Shortly after being dropped off we did some exploring and found a men's homeless shelter. It was nice to get some easter dinner but was better was the people we met right away. This man named Richard greeted us as we were walking up to the shelter, within 3 minutes he hit us with his story. Richard, in his mid 40's, was dressed well and was very hospitable. He worked for the shelter but you'd never guess he was homeless himself until he told us that 2 weeks ago his house burned down and he was left with basically nothing. Luckily he was able to keep his job working on remodeling buildings downtown but he still has to start over. He enjoyed keeping us company, making us laugh, and feel not so out of place.

From there the stories of the people we met grew deeper. We met a guy named Joshua, 27, who, tragically lost his mother, father, and sister all within 5 weeks about 7 years ago. We hand't heard a story of that magnitude yet. Because of the circumstances he ended up in trouble, on the streets and in homeless shelters. Today Joshua beams with hope. He is excited that he will finally be working in the very near future. The guy's communication skills are second to none and I hope we can help him find some sort of job or connection that can help him. He's just one of those people that, when they talk, you listen.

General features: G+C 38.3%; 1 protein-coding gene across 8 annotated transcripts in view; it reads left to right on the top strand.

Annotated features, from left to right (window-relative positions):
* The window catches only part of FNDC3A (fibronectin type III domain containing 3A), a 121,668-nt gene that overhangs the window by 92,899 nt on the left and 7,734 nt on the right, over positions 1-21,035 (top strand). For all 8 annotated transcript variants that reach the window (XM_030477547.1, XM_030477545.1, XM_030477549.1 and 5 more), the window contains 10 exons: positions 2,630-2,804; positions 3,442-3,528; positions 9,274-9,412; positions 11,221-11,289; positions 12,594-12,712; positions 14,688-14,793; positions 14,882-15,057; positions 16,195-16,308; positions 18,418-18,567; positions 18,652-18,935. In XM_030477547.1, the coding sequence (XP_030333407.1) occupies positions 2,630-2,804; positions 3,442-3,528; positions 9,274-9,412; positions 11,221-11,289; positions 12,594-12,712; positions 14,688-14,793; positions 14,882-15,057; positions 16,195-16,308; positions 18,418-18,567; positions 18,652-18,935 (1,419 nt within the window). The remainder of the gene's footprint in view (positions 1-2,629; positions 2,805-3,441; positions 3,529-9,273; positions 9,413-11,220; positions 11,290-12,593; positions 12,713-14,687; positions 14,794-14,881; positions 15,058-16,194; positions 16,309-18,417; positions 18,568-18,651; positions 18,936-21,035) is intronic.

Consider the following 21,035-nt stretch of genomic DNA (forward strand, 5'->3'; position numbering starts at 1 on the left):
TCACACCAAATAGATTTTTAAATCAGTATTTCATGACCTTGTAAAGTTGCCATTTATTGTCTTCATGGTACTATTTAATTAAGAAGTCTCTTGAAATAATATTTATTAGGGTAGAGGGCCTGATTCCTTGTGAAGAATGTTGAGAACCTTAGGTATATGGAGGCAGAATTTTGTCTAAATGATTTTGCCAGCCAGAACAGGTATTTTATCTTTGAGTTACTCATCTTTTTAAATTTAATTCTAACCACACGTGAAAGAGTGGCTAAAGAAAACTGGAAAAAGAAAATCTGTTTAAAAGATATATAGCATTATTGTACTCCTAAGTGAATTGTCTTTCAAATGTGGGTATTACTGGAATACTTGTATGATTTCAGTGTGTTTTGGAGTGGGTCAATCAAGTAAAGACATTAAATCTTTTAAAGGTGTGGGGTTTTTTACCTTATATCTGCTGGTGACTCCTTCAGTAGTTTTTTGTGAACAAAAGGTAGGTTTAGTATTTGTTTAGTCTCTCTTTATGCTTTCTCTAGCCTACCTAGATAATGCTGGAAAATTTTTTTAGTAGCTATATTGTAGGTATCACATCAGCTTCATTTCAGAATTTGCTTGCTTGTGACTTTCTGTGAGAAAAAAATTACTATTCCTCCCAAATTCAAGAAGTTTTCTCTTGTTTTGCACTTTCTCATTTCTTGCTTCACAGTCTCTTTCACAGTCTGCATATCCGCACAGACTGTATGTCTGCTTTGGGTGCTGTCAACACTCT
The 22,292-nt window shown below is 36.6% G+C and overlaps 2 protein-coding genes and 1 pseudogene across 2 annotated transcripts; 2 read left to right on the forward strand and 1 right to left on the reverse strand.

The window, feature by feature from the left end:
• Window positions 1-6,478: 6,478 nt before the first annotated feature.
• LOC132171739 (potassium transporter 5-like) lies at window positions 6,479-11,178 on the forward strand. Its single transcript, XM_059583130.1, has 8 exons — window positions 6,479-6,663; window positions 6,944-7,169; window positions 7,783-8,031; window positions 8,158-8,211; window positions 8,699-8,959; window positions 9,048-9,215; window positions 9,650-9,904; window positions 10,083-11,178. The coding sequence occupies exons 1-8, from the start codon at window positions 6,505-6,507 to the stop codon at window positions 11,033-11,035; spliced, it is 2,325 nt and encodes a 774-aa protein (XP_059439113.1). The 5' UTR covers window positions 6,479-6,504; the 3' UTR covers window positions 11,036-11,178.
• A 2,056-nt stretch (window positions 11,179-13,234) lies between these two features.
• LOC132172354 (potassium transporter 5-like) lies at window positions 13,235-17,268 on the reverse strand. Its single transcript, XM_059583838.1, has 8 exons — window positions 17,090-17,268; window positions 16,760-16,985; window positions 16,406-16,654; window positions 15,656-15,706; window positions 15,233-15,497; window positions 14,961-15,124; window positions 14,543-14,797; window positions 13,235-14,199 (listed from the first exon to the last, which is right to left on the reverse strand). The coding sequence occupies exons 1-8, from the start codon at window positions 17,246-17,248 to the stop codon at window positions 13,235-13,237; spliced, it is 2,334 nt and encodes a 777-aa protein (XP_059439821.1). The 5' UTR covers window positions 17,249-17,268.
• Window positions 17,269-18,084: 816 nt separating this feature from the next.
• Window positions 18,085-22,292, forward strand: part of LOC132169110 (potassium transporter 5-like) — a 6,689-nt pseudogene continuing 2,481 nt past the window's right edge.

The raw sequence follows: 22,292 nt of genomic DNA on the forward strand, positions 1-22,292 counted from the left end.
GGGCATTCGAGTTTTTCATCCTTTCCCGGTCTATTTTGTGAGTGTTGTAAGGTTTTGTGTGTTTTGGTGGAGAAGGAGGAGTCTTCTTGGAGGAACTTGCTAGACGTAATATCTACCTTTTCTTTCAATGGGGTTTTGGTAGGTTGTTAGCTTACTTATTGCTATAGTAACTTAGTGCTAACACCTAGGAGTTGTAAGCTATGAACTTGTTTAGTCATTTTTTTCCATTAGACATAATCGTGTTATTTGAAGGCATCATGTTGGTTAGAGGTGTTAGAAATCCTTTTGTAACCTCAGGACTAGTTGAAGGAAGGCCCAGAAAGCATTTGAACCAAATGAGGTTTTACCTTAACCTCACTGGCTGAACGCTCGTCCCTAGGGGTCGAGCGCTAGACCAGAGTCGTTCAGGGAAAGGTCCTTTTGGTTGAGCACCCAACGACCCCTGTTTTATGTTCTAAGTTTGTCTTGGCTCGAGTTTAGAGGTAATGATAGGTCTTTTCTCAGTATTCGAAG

Also at the shelter we met a guy named Pooch who shared with us a lot of information about the homeless culture of Charlotte. Pooch is homeless because of family problems and says it's safer for him in shelters. To us, it's heartbreaking, no one should have to deal with that, but if you're family is your shelter brothers, so be it.

After our time at the shelter we hit the streets. We found this girl named Mena who has been homeless for quite a few years. She's got a great voice and is constantly working on her music to propel herself to higher grounds. She says she sleeps on bus-stop benches and only carries a few personal belongings for fear of being robbed. Beyond that, she has a great mind. She's got some great theories on what could help homelessness, especially women, and we look forward to growing our relationship with her and helping her in any way possible.